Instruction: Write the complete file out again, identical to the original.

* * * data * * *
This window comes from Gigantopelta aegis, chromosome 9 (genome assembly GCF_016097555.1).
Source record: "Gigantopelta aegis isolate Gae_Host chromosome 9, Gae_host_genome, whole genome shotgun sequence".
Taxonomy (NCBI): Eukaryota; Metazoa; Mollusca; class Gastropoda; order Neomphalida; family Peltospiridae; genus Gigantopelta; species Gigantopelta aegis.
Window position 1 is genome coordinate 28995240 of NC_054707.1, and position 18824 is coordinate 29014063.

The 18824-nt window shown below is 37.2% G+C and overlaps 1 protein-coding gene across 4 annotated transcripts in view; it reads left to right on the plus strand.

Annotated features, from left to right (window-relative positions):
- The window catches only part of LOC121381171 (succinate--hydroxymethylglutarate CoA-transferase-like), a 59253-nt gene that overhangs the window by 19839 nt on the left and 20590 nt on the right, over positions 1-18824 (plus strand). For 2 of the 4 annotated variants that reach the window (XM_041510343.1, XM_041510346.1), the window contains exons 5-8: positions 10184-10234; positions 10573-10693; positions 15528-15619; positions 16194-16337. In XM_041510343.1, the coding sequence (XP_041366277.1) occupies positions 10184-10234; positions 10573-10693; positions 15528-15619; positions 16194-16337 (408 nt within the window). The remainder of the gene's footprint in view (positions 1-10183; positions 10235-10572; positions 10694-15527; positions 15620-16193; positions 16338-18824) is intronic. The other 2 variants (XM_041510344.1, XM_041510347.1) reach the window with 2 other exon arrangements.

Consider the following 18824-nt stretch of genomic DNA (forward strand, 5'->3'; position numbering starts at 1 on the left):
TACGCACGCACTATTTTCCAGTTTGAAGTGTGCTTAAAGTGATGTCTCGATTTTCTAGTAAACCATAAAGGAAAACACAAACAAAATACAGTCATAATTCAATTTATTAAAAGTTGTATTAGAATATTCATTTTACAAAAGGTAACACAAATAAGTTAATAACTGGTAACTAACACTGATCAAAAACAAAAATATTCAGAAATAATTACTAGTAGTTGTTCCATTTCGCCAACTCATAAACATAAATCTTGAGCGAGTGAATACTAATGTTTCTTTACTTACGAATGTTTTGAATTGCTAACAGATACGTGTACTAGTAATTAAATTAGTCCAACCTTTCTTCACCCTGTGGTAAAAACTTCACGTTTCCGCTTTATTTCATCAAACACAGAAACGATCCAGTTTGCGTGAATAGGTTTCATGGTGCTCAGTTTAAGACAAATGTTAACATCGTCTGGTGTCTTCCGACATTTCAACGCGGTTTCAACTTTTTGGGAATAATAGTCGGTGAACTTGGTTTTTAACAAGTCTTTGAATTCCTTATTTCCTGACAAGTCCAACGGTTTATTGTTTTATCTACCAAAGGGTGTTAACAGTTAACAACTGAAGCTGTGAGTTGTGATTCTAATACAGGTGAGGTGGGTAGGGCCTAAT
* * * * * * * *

This window comes from Gigantopelta aegis, chromosome 9 (genome assembly GCF_016097555.1).
Source record: "Gigantopelta aegis isolate Gae_Host chromosome 9, Gae_host_genome, whole genome shotgun sequence".
Taxonomy (NCBI): Eukaryota; Metazoa; Mollusca; class Gastropoda; order Neomphalida; family Peltospiridae; genus Gigantopelta; species Gigantopelta aegis.
Window position 1 is genome coordinate 28995240 of NC_054707.1, and position 18824 is coordinate 29014063.

The 18824-nt window shown below is 37.2% G+C and overlaps 1 protein-coding gene across 4 annotated transcripts in view; it reads left to right on the plus strand.

Annotated features, from left to right (window-relative positions):
- The window catches only part of LOC121381171 (succinate--hydroxymethylglutarate CoA-transferase-like), a 59253-nt gene that overhangs the window by 19839 nt on the left and 20590 nt on the right, over positions 1-18824 (plus strand). For 2 of the 4 annotated variants that reach the window (XM_041510343.1, XM_041510346.1), the window contains exons 5-8: positions 10184-10234; positions 10573-10693; positions 15528-15619; positions 16194-16337. In XM_041510343.1, the coding sequence (XP_041366277.1) occupies positions 10184-10234; positions 10573-10693; positions 15528-15619; positions 16194-16337 (408 nt within the window). The remainder of the gene's footprint in view (positions 1-10183; positions 10235-10572; positions 10694-15527; positions 15620-16193; positions 16338-18824) is intronic. The other 2 variants (XM_041510344.1, XM_041510347.1) reach the window with 2 other exon arrangements.

Consider the following 18824-nt stretch of genomic DNA (forward strand, 5'->3'; position numbering starts at 1 on the left):
TACGCACGCACTATTTTCCAGTTTGAAGTGTGCTTAAAGTGATGTCTCGATTTTCTAGTAAACCATAAAGGAAAACACAAACAAAATACAGTCATAATTCAATTTATTAAAAGTTGTATTAGAATATTCATTTTACAAAAGGTAACACAAATAAGTTAATAACTGGTAACTAACACTGATCAAAAACAAAAATATTCAGAAATAATTACTAGTAGTTGTTCCATTTCGCCAACTCATAAACATAAATCTTGAGCGAGTGAATACTAATGTTTCTTTACTTACGAATGTTTTGAATTGCTAACAGATACGTGTACTAGTAATTAAATTAGTCCAACCTTTCTTCACCCTGTGGTAAAAACTTCACGTTTCCGCTTTATTTCATCAAACACAGAAACGATCCAGTTTGCGTGAATAGGTTTCATGGTGCTCAGTTTAAGACAAATGTTAACATCGTCTGGTGTCTTCCGACATTTCAACGCGGTTTCAACTTTTTGGGAATAATAGTCGGTGAACTTGGTTTTTAACAAGTCTTTGAATTCCTTATTTCCTGACAAGTCCAACGGTTTATTGTTTTATCTACCAAAGGGTGTTAACAGTTAACAACTGAAGCTGTGAGTTGTGATTCTAATACAGGTGAGGTGGGTAGGGCCTAAT